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A 35-year-old man, an ex-smoker and a varnisher, presented a few days history of left thoracic pain, low-grade fever, asthenia, swelling of both parotid glands and dry eyes. Once cardiac diseases were excluded, we performed a physical examination which only revealed enlargement of both parotid glands (this was also confirmed from ultrasonography of the parotid glands see Figure 1) and bloodshot eyes (with uveitis, as stated later by the ophthalmologist). The chest radiograph (Figure 2) showed the presence of bilateral hilar lymphadenopathy. We performed a computed tomography of the thorax, which confirmed the presence of lymphadenopathy in paratracheal, subcarinal and hilar station associated with bilateral interstitial thickening of lung parenchyma (Figure 3). We performed bronchoscopy with transbronchial needle aspiration (TBNA) (using a histologic 19 G needle) in subcarinal station (station number 7 according to IASLC lymph node map) and in right interlobar station (station R11). Pathological tissue demonstrated the presence of non-caseating granulomas without necrosis (Figure 4). He was given a diagnosis of Heerfordts syndrome, a rare form of sarcoidosis (present only in 6% of the cases of sarcoidosis) characterised by the presence of enlargement of the parotid gland associated with major symptoms as uveitis, facial paralysis (absent in our case) or fever.1,2 He was started on 50 mg of prednisone daily, and at follow-up 15 days later, he was completely asymptomatic (and the swelling and bloodshot eyes resolved). Figure 1: Ultrasounds examination showing an enlarged parotid gland with multiple hypoechoic and partially septated structural lesions within the parenchyma. Figure 2: Chest X-ray showing the presence of bilateral hilar and mediastinal lymphadenopathy. Figure 3: Axial image of a contrast CT scan showing the presence of bilateral paratracheal, subcarinal and hylar lymphadenopathy. Figure 4: Cytohystological analysis (hamatoxylin-eosin stain) of transbronchial needle aspiration of the mediastinal lymphadenopathy showing the presence of noncaseous granuloma with epithelioid cells and multinucleated giant cells surrounded by lymphocytes: this pattern is compatible with sarcoidosis.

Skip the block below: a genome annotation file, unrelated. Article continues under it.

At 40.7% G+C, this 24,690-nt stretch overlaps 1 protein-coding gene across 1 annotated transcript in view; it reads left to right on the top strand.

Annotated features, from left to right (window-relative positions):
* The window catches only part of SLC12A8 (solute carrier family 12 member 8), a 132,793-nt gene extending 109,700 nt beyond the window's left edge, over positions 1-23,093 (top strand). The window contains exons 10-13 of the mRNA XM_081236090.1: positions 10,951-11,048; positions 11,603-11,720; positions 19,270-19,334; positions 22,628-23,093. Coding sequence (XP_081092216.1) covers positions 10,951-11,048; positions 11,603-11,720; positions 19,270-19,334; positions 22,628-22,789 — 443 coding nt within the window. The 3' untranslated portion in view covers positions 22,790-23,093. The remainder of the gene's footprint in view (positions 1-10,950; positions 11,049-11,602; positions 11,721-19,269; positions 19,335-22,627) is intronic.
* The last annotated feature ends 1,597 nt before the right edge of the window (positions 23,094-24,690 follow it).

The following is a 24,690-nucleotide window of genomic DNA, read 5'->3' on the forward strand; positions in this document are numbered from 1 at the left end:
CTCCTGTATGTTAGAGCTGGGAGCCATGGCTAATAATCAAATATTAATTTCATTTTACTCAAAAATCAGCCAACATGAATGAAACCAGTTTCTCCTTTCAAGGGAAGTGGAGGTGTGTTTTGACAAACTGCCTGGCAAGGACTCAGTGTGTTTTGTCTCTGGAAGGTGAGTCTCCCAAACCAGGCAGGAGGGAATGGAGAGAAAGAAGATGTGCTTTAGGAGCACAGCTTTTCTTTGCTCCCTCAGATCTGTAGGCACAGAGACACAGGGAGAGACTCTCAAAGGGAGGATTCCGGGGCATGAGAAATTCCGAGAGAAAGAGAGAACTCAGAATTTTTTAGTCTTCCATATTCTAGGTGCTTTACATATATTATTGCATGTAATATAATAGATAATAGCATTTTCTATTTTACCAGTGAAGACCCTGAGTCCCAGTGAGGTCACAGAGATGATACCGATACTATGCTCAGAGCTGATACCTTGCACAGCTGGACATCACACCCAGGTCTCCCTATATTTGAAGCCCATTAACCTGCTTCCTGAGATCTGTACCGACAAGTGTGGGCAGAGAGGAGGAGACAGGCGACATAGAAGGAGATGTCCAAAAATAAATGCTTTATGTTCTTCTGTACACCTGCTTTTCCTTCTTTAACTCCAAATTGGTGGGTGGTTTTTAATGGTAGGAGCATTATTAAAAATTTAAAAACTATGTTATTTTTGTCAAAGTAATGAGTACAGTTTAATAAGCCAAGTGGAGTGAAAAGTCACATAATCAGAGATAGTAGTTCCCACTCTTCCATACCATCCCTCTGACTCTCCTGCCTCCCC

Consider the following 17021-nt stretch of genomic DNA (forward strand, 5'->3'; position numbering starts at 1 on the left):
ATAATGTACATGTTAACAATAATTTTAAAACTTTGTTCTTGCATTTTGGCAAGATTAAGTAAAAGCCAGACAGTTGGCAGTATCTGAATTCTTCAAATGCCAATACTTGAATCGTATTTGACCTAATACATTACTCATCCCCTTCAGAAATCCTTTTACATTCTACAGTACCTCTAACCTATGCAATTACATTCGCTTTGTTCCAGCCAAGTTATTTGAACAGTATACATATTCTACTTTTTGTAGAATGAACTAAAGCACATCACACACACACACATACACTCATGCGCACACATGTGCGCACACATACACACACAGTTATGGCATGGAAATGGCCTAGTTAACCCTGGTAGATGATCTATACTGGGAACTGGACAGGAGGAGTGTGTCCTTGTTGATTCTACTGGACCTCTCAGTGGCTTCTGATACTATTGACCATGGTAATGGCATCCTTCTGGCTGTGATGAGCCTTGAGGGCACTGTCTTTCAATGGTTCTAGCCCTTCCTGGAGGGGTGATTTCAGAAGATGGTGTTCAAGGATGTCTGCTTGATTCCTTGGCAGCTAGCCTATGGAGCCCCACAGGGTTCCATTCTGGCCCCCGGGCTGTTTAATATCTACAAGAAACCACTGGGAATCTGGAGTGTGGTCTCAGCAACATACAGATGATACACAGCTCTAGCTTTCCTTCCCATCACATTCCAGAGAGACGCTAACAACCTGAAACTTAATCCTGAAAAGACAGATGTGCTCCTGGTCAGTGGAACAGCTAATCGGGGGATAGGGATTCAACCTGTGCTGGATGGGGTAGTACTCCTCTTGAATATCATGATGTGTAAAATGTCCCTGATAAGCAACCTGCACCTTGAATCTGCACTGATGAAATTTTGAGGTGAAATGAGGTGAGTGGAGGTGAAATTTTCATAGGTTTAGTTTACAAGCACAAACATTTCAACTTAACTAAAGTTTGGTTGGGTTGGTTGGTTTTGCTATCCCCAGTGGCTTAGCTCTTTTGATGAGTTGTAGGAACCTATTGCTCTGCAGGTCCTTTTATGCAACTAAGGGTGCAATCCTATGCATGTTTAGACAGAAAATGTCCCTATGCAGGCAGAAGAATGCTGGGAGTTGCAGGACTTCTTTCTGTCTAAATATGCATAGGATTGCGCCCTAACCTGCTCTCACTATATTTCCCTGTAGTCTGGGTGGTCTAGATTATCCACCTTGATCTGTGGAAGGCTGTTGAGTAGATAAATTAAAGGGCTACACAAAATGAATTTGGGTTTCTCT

Summary

Abstract

Aim

Method

Results

Conclusion

Author Information

- A Andreani, Azienda USL Modena, Department of Respiratory Diseases, Modena, Italy; G Rossi, Azienda Ospedaliero Universitaria Policlinico, Department of Pathological Anatomy, Modena, Italy; M Giovannini, Azienda USL Modena, Department of Respiratory Diseases, Modena, Italy; G Cappiello, Azienda USL Modena, Department of Respiratory Diseases, Modena, Italy-

Acknowledgements

Correspondence

Alessandro Andreani MD, Azienda USL Modena, Department of Respiratory Diseases, Modena, Italy

Correspondence Email

alessandreani@yahoo.it

Competing Interests

'- A. Dua, A. Manadan. Images in clinical medicine. Heerfordts syndrome, or uveoparotid fever. NEJM 2013; 369 (5): 458 T. Fischer et al. Diagnosis of Heerfordts syndrome by state-of-the-art ultrasound in combination with parotid biopsy: a case report. Eur Radiol 2002; 12(1): 134-7-

Contact diana@nzma.org.nz
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View Article PDF

A 35-year-old man, an ex-smoker and a varnisher, presented a few days history of left thoracic pain, low-grade fever, asthenia, swelling of both parotid glands and dry eyes. Once cardiac diseases were excluded, we performed a physical examination which only revealed enlargement of both parotid glands (this was also confirmed from ultrasonography of the parotid glands see Figure 1) and bloodshot eyes (with uveitis, as stated later by the ophthalmologist). The chest radiograph (Figure 2) showed the presence of bilateral hilar lymphadenopathy. We performed a computed tomography of the thorax, which confirmed the presence of lymphadenopathy in paratracheal, subcarinal and hilar station associated with bilateral interstitial thickening of lung parenchyma (Figure 3). We performed bronchoscopy with transbronchial needle aspiration (TBNA) (using a histologic 19 G needle) in subcarinal station (station number 7 according to IASLC lymph node map) and in right interlobar station (station R11). Pathological tissue demonstrated the presence of non-caseating granulomas without necrosis (Figure 4). He was given a diagnosis of Heerfordts syndrome, a rare form of sarcoidosis (present only in 6% of the cases of sarcoidosis) characterised by the presence of enlargement of the parotid gland associated with major symptoms as uveitis, facial paralysis (absent in our case) or fever.1,2 He was started on 50 mg of prednisone daily, and at follow-up 15 days later, he was completely asymptomatic (and the swelling and bloodshot eyes resolved). Figure 1: Ultrasounds examination showing an enlarged parotid gland with multiple hypoechoic and partially septated structural lesions within the parenchyma. Figure 2: Chest X-ray showing the presence of bilateral hilar and mediastinal lymphadenopathy. Figure 3: Axial image of a contrast CT scan showing the presence of bilateral paratracheal, subcarinal and hylar lymphadenopathy. Figure 4: Cytohystological analysis (hamatoxylin-eosin stain) of transbronchial needle aspiration of the mediastinal lymphadenopathy showing the presence of noncaseous granuloma with epithelioid cells and multinucleated giant cells surrounded by lymphocytes: this pattern is compatible with sarcoidosis.